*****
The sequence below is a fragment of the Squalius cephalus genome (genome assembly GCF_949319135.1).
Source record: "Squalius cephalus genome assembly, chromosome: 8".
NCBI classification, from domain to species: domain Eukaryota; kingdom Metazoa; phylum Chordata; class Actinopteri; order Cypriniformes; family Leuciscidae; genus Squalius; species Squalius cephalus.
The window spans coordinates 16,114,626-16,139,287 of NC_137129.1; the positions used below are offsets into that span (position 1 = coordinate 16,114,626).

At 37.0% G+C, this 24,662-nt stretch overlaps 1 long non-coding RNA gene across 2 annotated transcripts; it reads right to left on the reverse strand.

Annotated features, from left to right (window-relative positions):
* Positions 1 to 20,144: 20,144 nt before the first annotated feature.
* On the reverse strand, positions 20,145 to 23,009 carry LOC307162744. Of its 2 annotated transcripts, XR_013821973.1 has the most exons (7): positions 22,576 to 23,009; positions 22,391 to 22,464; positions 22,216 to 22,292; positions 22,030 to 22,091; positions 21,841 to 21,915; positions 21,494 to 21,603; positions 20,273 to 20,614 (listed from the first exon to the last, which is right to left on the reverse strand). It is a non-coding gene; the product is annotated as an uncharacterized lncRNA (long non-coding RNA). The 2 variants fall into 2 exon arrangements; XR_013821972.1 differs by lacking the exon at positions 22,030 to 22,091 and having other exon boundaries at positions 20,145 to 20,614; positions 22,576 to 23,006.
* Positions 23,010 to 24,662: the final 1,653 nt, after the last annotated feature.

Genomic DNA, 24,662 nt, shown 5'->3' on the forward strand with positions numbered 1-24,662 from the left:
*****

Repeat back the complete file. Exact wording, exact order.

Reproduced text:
The sequence below is a fragment of the Squalius cephalus genome (genome assembly GCF_949319135.1).
Source record: "Squalius cephalus genome assembly, chromosome: 8".
NCBI classification, from domain to species: domain Eukaryota; kingdom Metazoa; phylum Chordata; class Actinopteri; order Cypriniformes; family Leuciscidae; genus Squalius; species Squalius cephalus.
The window spans coordinates 16,114,626-16,139,287 of NC_137129.1; the positions used below are offsets into that span (position 1 = coordinate 16,114,626).

At 37.0% G+C, this 24,662-nt stretch overlaps 1 long non-coding RNA gene across 2 annotated transcripts; it reads right to left on the reverse strand.

Annotated features, from left to right (window-relative positions):
* Positions 1 to 20,144: 20,144 nt before the first annotated feature.
* On the reverse strand, positions 20,145 to 23,009 carry LOC307162744. Of its 2 annotated transcripts, XR_013821973.1 has the most exons (7): positions 22,576 to 23,009; positions 22,391 to 22,464; positions 22,216 to 22,292; positions 22,030 to 22,091; positions 21,841 to 21,915; positions 21,494 to 21,603; positions 20,273 to 20,614 (listed from the first exon to the last, which is right to left on the reverse strand). It is a non-coding gene; the product is annotated as an uncharacterized lncRNA (long non-coding RNA). The 2 variants fall into 2 exon arrangements; XR_013821972.1 differs by lacking the exon at positions 22,030 to 22,091 and having other exon boundaries at positions 20,145 to 20,614; positions 22,576 to 23,006.
* Positions 23,010 to 24,662: the final 1,653 nt, after the last annotated feature.

Genomic DNA, 24,662 nt, shown 5'->3' on the forward strand with positions numbered 1-24,662 from the left: